Saturday, November 28, 2009

graphic novel review: The Complete Persepolis by Marjane Satrapi


The Complete Persepolis contains Persepolis and Persepolis 2 in one volume. Although there is no indication where the second volume begins, there is a shift in the story. Persepolis is an autobiography in graphic novel. Marjane Satrapi grew up in Iran, and the book is as much a story of the Persian people and Iran's history as it is her own. It's a fascinating look at a country and its history, but it's most remarkable seen through the eyes of a child. It's incredibly moving to think and see how much geography plays into our own sense of self and autobiography.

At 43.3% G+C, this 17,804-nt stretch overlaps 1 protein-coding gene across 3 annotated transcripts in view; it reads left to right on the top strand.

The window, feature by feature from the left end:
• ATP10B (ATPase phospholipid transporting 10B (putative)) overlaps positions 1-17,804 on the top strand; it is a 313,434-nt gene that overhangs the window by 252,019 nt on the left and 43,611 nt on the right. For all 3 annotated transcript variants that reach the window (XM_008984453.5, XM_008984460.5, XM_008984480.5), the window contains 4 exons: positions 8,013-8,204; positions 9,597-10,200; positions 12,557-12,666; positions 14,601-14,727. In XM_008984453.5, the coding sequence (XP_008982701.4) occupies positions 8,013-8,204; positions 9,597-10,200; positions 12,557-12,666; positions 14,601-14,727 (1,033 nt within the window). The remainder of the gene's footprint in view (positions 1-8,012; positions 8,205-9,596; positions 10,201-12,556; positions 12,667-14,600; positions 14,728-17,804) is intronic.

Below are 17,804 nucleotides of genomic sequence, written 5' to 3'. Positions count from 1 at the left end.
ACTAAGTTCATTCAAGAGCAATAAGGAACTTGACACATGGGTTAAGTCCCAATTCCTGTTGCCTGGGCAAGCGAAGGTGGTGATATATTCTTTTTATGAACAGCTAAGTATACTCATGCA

From a visual standpoint, Persepolis is simple and beautiful. There are frames so packed with meaning, I would stare at them for a few minutes. I would gladly hand several on my wall. It's an incredibly accessible graphic novel, as it's rather verbose, but Satrapi's drawings are powerful.

Persepolis is clearly a powerful book, and I do believe it's an important book, particularly for Westerners. I think it's wonderful and smart, but I didn't quite love it. It moved me deeply, but there was some unknown element inhibiting my full personal enjoyment.

Rating: 4 stars (out of 5)
Pages: 352
Publication: October 2007
Source: my local public library

Buy The Complete Persepolis from Amazon. (As an Amazon affiliate, I will receive a small percentage of the sale; it does not affect the price you pay for the item.)

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